Stavridis first gives his readers seven chapters in which he analyzes the histories, challenges, and opportunities to be found in each of the world's seven oceans, followed by an eighth in which he analyzes the problems of piracy and other criminal acts on the seas and a ninth (which I found the most interesting of all) focused on US naval strategies for the 21st century. In each chapter Stavridis recounts memories of his own career, which began at age 17 in 1972 when he went to sea after his first year at Annapolis. These memories are frank and often amusing, since Stavridis is secure enough not to mind pointing out his own mistakes. Throughout each chapter Stavridis makes it clear that he believes in free trade, strong international cooperation and alliances, and the necessity of confronting and dealing with the problems of climate change. I found his recommendations in the final chapter to be clear headed and reasonable, and I trust that he has laid them before our political leadership in greater detail.

From one of the most admired admirals of his generation—and the only admiral to serve as Supreme Allied Commander at NATO—comes a remarkable voyage through all of the world’s most important bodies of water, providing the story of naval power as a driver of human history and a crucial element in our current geopolitical path.

From the time of the Greeks and the Persians clashing in the Mediterranean, sea power has determined world power. To an extent that is often underappreciated, it still does. No one understands this better than Admiral Jim Stavridis. In Sea Power, Admiral Stavridis takes us with him on a tour of the world’s oceans from the admiral’s chair, showing us how the geography of the oceans has shaped the destiny of nations, and how naval power has in a real sense made the world we live in today, and will shape the world we live in tomorrow.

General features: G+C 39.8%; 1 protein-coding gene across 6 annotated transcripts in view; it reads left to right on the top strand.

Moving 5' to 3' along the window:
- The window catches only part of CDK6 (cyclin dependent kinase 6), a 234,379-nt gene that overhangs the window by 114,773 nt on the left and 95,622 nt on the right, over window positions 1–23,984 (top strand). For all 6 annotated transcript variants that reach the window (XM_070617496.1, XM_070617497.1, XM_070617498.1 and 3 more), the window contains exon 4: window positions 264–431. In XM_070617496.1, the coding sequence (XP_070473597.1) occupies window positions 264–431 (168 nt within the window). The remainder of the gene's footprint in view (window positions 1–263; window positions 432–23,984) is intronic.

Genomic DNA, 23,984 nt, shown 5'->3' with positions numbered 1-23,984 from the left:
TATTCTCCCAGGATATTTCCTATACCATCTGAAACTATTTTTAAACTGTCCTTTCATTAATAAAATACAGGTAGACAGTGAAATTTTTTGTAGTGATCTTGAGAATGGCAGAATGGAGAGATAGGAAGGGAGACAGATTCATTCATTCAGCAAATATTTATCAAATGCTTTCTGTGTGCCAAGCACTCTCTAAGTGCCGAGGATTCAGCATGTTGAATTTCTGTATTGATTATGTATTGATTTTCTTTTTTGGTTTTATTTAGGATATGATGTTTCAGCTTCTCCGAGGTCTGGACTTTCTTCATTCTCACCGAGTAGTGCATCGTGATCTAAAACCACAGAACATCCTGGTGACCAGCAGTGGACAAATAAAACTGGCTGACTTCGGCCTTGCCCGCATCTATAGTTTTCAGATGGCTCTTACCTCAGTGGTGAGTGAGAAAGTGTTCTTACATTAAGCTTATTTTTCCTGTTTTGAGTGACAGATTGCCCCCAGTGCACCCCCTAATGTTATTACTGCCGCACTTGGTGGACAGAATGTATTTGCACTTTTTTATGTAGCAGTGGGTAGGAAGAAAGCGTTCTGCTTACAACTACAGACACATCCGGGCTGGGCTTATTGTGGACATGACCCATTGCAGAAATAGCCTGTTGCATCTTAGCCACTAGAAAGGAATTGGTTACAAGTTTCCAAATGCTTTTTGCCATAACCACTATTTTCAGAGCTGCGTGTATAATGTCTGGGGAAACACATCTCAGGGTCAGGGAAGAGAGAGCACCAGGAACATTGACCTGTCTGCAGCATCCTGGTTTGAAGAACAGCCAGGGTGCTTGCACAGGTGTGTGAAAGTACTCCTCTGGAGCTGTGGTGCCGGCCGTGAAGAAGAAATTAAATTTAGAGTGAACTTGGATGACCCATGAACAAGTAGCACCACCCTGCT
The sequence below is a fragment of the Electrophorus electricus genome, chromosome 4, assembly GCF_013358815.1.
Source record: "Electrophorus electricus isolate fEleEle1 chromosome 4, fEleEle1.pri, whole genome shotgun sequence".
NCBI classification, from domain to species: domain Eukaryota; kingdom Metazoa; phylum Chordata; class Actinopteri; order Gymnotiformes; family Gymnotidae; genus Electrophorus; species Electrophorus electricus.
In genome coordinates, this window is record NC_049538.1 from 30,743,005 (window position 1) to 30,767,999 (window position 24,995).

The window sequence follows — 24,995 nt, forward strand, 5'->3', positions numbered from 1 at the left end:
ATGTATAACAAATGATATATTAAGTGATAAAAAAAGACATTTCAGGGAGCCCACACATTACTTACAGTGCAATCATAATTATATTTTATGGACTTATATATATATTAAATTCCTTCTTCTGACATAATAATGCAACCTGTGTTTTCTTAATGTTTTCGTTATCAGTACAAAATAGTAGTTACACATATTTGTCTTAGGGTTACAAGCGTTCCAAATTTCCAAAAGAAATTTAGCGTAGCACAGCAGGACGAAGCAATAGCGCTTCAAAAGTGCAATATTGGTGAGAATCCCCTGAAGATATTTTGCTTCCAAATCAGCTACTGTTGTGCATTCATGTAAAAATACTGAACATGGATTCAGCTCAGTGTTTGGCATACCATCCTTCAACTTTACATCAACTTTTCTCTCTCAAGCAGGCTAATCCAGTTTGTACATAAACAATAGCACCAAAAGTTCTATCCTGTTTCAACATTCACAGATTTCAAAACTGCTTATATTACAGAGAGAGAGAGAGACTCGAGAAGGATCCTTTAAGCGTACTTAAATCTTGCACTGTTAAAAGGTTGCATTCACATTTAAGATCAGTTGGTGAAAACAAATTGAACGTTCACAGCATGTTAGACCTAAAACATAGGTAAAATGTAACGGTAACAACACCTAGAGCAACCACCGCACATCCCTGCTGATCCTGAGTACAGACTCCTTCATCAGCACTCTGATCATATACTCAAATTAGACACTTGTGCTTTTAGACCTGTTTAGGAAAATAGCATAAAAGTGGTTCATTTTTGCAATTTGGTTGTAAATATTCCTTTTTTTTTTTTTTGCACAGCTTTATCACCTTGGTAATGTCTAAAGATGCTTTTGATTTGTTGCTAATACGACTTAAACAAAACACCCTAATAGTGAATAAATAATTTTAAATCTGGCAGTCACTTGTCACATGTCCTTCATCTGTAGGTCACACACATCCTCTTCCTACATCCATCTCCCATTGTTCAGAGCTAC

Not least, Sea Power is marvelous naval history, giving us fresh insight into great naval engagements from the battles of Salamis and Lepanto through to Trafalgar, the Battle of the Atlantic, and submarine conflicts of the Cold War. It is also a keen-eyed reckoning with the likely sites of our next major naval conflicts, particularly the Arctic Ocean, Eastern Mediterranean, and the South China Sea. Finally, Sea Power steps back to take a holistic view of the plagues to our oceans that are best seen that way, from piracy to pollution.

When most of us look at a globe, we focus on the shape of the of the seven continents. Admiral Stavridis sees the shapes of the seven seas. After reading Sea Power, you will too. Not since Alfred Thayer Mahan’s legendary The Influence of Sea Power upon History have we had such a powerful reckoning with this vital subject.

Admiral James Stavridis, US Navy (Retired)